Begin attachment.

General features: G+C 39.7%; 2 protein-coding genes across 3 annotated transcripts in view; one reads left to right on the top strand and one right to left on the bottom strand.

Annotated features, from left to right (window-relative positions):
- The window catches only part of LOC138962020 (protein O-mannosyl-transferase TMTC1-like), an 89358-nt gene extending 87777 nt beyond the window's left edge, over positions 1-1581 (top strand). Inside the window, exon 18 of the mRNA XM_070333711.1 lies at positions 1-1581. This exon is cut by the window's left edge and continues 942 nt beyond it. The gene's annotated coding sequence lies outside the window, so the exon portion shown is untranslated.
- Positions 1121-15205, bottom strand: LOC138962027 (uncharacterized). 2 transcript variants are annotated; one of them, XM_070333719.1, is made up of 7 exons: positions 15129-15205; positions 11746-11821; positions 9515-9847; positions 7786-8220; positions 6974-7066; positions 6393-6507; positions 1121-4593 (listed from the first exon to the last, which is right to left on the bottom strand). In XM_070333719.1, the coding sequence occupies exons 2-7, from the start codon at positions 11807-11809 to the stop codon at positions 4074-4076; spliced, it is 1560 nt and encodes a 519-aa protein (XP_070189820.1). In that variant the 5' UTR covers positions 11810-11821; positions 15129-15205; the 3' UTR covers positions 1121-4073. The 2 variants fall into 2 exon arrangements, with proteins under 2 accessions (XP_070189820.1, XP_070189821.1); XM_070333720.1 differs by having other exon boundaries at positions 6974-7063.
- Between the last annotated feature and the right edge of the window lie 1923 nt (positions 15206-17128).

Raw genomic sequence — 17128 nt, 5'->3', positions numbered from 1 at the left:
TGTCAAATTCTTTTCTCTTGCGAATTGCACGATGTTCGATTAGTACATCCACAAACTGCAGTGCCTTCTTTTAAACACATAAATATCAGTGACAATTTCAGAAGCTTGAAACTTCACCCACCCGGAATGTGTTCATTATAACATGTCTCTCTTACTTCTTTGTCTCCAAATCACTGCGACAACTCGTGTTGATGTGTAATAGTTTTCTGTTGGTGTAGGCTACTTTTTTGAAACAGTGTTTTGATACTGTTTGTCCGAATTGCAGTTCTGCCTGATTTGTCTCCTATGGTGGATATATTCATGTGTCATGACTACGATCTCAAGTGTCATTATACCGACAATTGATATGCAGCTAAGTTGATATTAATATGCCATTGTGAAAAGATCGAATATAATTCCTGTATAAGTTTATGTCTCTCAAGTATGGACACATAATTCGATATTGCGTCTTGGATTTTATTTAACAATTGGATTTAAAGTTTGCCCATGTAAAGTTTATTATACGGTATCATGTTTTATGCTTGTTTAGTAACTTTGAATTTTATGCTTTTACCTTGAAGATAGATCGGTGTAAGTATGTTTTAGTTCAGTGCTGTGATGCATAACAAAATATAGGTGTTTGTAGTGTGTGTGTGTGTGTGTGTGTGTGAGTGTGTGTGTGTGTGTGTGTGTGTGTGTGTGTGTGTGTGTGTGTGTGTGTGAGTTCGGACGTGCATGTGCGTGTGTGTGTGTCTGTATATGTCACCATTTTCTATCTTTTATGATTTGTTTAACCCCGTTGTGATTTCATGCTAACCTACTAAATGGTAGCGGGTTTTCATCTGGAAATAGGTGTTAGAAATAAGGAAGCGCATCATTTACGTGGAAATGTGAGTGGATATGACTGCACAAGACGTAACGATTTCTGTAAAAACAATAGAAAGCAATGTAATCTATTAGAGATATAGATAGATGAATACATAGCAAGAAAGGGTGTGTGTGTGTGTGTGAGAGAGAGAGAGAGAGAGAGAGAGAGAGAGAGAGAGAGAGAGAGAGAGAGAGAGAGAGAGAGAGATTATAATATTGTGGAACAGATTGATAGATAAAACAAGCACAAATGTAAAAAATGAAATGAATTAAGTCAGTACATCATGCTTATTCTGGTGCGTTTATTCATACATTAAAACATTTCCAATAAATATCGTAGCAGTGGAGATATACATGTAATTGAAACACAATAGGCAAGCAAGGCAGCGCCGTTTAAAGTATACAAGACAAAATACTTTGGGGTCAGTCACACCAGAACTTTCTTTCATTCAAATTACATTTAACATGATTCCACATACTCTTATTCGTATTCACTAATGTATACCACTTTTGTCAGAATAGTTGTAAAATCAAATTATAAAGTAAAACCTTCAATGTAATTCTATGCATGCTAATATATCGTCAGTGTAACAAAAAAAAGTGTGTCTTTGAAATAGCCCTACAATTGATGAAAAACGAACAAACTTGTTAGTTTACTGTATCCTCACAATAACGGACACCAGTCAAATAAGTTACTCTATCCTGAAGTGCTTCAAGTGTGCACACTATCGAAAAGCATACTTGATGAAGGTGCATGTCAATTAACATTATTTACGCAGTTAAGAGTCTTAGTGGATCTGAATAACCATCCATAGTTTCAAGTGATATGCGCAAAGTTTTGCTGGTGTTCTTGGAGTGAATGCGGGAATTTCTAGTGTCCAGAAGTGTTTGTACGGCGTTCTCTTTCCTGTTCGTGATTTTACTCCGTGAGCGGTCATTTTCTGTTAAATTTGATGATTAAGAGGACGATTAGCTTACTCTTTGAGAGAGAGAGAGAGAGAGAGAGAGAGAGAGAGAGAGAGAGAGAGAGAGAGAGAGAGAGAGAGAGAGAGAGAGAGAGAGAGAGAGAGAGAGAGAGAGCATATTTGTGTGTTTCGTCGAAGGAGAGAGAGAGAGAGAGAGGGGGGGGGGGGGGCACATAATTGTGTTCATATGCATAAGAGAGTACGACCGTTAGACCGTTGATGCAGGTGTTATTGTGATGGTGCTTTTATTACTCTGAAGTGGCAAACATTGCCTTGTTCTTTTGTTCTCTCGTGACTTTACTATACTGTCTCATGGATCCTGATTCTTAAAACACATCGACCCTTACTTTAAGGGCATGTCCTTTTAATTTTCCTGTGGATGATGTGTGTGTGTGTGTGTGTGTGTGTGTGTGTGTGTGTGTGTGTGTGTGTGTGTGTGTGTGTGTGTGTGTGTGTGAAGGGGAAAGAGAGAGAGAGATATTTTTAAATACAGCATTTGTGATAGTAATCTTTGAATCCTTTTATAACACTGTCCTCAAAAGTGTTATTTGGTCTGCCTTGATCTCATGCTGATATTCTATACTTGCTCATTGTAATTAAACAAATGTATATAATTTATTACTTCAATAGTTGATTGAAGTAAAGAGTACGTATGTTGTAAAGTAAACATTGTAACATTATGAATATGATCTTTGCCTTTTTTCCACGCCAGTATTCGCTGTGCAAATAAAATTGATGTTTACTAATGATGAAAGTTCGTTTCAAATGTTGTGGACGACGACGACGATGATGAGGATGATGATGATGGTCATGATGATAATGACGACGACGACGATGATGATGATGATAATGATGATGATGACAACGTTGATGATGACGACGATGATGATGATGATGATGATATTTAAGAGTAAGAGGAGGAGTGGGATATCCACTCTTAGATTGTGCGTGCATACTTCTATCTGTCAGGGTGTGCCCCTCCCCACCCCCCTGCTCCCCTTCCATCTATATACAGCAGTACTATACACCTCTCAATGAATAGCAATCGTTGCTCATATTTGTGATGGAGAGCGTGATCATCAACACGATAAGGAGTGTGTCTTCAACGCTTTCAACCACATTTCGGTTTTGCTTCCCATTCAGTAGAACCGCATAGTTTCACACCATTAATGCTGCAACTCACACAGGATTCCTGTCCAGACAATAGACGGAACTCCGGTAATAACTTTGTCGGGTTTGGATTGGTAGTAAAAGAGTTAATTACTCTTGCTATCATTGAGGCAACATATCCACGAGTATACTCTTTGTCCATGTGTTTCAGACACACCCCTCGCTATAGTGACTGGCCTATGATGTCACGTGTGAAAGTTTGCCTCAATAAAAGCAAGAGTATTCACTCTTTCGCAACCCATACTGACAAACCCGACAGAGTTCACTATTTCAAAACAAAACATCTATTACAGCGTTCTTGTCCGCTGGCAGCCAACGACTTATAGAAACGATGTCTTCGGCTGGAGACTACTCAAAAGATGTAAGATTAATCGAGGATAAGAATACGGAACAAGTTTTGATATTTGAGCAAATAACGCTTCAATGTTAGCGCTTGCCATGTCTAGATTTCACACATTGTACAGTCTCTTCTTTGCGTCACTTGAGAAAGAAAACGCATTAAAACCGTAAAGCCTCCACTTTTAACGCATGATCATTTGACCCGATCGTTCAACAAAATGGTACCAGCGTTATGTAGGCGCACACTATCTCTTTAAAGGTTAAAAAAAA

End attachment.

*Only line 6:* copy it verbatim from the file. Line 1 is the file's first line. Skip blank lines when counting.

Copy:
Raw genomic sequence — 17128 nt, 5'->3', positions numbered from 1 at the left: